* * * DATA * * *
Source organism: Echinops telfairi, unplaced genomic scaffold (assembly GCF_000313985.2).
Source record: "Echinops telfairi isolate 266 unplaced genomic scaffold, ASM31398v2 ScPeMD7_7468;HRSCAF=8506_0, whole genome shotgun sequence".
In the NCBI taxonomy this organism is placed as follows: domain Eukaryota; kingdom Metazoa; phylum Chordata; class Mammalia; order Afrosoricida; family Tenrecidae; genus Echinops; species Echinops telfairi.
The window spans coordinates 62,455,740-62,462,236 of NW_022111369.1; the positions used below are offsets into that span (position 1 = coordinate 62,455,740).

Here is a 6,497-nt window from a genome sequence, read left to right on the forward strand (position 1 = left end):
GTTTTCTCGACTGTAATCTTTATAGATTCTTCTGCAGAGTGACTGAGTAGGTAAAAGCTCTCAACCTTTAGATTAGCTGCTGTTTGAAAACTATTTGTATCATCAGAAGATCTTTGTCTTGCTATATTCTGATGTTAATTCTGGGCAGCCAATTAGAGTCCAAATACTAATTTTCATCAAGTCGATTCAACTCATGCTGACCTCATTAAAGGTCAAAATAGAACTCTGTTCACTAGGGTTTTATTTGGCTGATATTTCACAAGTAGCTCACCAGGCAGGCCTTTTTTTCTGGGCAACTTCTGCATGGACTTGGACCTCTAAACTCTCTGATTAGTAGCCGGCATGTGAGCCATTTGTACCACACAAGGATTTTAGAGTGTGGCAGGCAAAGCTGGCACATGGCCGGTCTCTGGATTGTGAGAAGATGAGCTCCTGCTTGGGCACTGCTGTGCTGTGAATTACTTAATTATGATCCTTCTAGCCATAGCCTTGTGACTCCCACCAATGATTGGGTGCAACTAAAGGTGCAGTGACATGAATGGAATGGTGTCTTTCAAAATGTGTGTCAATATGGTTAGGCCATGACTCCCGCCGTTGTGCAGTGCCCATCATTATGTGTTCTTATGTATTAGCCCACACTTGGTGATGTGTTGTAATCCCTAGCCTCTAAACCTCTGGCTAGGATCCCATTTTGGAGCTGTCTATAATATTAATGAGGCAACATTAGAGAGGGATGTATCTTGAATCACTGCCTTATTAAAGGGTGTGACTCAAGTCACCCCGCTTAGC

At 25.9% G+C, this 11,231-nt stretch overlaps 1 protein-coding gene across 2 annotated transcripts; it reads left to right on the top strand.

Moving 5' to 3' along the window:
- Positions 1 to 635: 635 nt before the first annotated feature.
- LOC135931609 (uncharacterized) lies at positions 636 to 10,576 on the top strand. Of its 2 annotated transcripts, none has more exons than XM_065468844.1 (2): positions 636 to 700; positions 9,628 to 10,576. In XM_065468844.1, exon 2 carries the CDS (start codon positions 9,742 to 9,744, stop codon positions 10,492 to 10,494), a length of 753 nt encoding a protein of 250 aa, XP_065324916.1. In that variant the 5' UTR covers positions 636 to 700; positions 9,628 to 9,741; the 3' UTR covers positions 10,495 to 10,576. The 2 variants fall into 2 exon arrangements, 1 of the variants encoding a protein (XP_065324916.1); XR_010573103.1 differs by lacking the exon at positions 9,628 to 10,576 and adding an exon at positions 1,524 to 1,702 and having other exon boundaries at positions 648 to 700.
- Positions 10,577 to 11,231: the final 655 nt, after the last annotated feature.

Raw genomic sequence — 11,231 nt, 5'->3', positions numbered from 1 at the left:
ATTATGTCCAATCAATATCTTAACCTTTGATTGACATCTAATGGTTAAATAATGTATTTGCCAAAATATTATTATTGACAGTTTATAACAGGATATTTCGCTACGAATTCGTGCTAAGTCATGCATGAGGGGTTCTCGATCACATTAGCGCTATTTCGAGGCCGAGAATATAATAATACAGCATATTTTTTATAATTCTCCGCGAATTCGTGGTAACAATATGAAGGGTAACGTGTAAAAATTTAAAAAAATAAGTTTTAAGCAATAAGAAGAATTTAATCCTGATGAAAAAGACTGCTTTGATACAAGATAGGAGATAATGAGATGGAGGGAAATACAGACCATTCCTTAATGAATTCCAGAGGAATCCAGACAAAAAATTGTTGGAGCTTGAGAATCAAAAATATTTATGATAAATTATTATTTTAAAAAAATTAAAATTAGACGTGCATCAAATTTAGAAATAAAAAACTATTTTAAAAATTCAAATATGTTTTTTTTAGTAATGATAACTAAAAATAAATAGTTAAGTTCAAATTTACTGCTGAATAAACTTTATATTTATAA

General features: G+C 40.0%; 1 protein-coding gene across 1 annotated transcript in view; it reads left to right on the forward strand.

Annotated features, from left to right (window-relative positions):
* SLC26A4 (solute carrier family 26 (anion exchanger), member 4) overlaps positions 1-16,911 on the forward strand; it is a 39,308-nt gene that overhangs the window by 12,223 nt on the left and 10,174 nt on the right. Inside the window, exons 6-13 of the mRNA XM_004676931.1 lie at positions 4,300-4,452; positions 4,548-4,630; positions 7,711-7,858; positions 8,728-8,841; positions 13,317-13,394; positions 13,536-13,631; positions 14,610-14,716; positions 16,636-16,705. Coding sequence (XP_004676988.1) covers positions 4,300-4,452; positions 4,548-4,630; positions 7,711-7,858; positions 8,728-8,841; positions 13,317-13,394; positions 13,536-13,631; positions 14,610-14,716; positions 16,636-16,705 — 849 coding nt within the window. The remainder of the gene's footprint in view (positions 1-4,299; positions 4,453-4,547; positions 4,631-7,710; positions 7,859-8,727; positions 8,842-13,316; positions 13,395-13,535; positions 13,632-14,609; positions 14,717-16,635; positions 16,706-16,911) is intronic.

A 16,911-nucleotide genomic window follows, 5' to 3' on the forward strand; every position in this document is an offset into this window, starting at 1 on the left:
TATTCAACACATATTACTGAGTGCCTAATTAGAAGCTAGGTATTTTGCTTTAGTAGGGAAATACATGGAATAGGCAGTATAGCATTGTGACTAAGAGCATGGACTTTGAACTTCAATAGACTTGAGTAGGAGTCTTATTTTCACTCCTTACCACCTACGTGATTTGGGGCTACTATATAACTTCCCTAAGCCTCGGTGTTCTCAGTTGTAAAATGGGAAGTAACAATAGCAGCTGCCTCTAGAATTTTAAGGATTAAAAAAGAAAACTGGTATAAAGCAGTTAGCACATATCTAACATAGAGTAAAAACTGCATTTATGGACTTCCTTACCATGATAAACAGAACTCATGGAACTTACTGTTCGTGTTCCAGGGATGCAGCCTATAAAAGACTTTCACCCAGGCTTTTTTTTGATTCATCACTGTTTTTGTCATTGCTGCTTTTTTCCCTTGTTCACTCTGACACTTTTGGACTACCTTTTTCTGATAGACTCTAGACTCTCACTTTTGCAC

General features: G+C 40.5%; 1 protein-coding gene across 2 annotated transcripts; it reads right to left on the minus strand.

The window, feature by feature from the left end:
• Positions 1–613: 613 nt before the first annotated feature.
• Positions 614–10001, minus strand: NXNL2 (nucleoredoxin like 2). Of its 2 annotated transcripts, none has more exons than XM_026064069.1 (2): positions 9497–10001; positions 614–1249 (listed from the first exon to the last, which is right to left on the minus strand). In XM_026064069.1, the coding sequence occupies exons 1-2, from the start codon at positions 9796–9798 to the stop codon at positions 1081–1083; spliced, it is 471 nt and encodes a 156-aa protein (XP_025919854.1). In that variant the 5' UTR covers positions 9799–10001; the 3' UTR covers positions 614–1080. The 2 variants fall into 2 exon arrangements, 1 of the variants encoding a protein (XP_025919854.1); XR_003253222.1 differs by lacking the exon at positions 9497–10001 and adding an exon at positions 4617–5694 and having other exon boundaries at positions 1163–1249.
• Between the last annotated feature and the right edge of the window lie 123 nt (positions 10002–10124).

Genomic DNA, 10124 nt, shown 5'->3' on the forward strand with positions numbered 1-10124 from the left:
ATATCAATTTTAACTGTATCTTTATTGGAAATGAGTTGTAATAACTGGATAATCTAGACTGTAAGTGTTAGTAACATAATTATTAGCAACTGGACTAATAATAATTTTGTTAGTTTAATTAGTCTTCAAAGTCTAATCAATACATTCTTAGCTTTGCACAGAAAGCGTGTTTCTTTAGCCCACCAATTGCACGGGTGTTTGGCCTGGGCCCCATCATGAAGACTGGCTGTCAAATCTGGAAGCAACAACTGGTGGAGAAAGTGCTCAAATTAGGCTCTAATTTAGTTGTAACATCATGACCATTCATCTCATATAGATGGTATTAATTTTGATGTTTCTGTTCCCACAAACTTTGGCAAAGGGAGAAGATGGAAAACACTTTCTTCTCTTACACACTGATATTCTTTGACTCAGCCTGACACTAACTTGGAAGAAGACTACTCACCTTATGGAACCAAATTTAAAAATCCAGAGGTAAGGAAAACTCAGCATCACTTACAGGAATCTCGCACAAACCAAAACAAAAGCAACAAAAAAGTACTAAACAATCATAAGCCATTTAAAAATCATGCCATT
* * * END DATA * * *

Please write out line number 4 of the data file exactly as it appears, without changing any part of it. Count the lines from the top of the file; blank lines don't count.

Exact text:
The window spans coordinates 62,455,740-62,462,236 of NW_022111369.1; the positions used below are offsets into that span (position 1 = coordinate 62,455,740).